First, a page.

The Dayak people of Borneo are renowned for their ferocity and being fearsome blow-piping head hunters but none of the steamy tales of the past even hinted that they throw the best parties involving copious amount of home made hooch, going into trances, standing on sharp blades and biting the heads off chickens!
We had been in Ketapang, on the island of Borneo, less than a day when we were whipped off to a traditional Dayak village.
After a short ride in a bus, complete with motorbike police escorts (lights flashing, sirens on) and other police stationed at road junctions to stop the traffic, we arrived at compound surrounded by a high bamboo fence threaded with palm fronds and with a bamboo gate firmly closed. High up on a pole at the gate was a a large treehouse-like box which apparently contained the bones of deceased family members.
One of the men on the rally – Hilbrand, a Dutch/New Zealander and very tall – was chosen to represent the rally participants and took part in a ceremony in which he made all sorts of promises of good behaviour (we think) and involved drinking copious amounts of home made rice hooch from a buffalo horn which was then passed round so we could all drink to the deal. Only then were we allowed into the compound.
We were ushered in accompanied by a cacophony of drums, gongs, cymbals and other percussion instruments.
More home-made hooch was past round – poured out of giant kettles into various receptacles including the buffalo horns but also into plastic cups that were shared with gay abandon.
The Dayaks were amazingly colourful – the men’s headdresses were all different but each was equally extravagant – huge feathers, hornbill heads, boar tusks, monkey skulls and an assortment of other plant and animal parts decorated their fabulous headgear. Of course they all carried swords which they brandished at every turn.
Some of the men and many of the women wore clothing made of bark, reminiscent of the attire of indigenous Americans, with the women wearing colourful headbands with a feather or two stuck in. Many of the men had elaborate tattoos and blackened faces.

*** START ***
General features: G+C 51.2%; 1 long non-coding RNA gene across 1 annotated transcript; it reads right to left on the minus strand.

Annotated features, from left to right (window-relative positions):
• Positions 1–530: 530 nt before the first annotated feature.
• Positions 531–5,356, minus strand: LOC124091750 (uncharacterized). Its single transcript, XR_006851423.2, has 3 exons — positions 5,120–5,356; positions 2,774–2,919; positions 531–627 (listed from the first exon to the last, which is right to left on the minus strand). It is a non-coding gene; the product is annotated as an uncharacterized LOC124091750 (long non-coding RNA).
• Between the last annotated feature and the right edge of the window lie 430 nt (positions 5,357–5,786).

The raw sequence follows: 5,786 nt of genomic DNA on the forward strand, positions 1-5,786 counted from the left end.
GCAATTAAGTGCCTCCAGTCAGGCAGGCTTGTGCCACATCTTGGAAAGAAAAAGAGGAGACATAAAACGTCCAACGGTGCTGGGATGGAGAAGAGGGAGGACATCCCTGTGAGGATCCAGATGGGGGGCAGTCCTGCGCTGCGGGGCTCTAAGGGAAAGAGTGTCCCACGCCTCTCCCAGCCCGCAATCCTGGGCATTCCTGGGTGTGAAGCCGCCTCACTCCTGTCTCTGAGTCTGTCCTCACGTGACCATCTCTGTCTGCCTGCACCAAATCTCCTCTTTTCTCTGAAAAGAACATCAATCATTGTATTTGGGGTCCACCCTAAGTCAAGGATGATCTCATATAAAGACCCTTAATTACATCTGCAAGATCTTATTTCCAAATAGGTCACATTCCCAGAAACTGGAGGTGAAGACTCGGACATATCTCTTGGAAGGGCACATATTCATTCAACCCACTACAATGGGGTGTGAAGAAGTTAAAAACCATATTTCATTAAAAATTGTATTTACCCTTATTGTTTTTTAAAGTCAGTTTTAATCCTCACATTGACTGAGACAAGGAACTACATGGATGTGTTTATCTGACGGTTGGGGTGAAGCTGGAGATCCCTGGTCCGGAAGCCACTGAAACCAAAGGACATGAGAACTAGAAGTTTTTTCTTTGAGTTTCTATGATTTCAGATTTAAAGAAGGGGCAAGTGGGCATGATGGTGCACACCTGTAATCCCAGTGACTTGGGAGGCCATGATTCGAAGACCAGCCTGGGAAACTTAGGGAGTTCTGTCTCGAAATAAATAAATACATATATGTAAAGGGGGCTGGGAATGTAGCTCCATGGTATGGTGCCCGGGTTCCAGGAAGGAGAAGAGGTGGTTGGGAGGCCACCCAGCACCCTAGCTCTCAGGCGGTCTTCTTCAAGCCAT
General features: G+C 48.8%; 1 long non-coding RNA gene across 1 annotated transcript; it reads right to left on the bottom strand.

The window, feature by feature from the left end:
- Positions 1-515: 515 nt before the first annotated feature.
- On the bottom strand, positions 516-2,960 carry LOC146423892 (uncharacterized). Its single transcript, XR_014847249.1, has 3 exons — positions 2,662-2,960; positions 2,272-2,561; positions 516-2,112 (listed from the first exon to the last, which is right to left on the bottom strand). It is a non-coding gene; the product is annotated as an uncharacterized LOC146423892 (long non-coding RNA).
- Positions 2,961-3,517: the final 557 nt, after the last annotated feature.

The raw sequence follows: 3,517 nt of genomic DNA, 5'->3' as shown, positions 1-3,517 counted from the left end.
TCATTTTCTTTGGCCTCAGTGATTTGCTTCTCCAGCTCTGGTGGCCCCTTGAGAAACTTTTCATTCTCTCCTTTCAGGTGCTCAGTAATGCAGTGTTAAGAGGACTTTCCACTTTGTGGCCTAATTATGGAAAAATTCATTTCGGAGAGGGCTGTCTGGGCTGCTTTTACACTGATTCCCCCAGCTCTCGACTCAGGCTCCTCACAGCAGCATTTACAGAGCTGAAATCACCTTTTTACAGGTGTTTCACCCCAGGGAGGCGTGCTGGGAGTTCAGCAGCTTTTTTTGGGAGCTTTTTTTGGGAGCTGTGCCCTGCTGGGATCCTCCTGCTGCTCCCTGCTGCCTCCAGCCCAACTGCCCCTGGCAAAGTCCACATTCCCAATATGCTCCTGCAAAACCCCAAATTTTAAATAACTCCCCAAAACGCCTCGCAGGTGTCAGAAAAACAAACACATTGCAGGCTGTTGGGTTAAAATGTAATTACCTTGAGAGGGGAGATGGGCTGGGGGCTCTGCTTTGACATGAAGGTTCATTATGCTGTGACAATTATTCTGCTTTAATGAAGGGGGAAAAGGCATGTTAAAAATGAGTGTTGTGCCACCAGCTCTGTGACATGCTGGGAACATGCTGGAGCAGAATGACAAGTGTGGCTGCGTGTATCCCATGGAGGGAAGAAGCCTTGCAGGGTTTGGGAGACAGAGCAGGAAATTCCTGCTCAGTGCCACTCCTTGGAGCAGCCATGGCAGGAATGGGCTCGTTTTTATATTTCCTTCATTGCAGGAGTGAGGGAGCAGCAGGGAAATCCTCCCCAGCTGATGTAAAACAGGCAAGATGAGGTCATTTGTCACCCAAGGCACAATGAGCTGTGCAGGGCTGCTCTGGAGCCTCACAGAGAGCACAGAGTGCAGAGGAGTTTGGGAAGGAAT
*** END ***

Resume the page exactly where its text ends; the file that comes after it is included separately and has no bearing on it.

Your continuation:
After the welcome ceremony we were ushered to seats wherever watched a reasonably conventional dance by some of the extremely beautiful women.
The next part was less conventional and quite unsettling. Several of the men went into trance like states and danced around in a frenzy. A couple of live chickens were at the centre of the activity. “Hmm” we thought, “Things didn’t look too good for the chooks”!
I was expecting some kind of avian sacrifice but I think I can safely say that we were all taken completely be surprise when one of the “performers” who was in a trance-like state bit the head of the chicken!
After parading round with the still flapping chook in his mouth he proceeded to pass around the said proverbial “headless chook” to his fellow “warriors”. Eat your heart out Ozzie Osborne! (Lead singer of Black Sabbath who was purported to bite the heads off bats during live shows.)
This entailed climbing onto a box like affair held aloft above our heads which contained the blades of swords and bush knives – sharp side up. In their trance-like state the young men stood on the blades and leaned onto the knives with their arms and hands!
As each of them came down the young men collapsed into a “faint” and had to be revived by the special support crew.
We were also privileged to take part in a solemn and important ceremony – still not exactly sure what it was all about (lost in translation) but we gathered that it was something to do with the bones of a family member who had died the previous year.
After a great meal (yes, there was chicken on the menu!) it was time for everyone to dance and all the while home-made drinks – rice beer, bush whisky etc were distributed liberally to all who wanted it.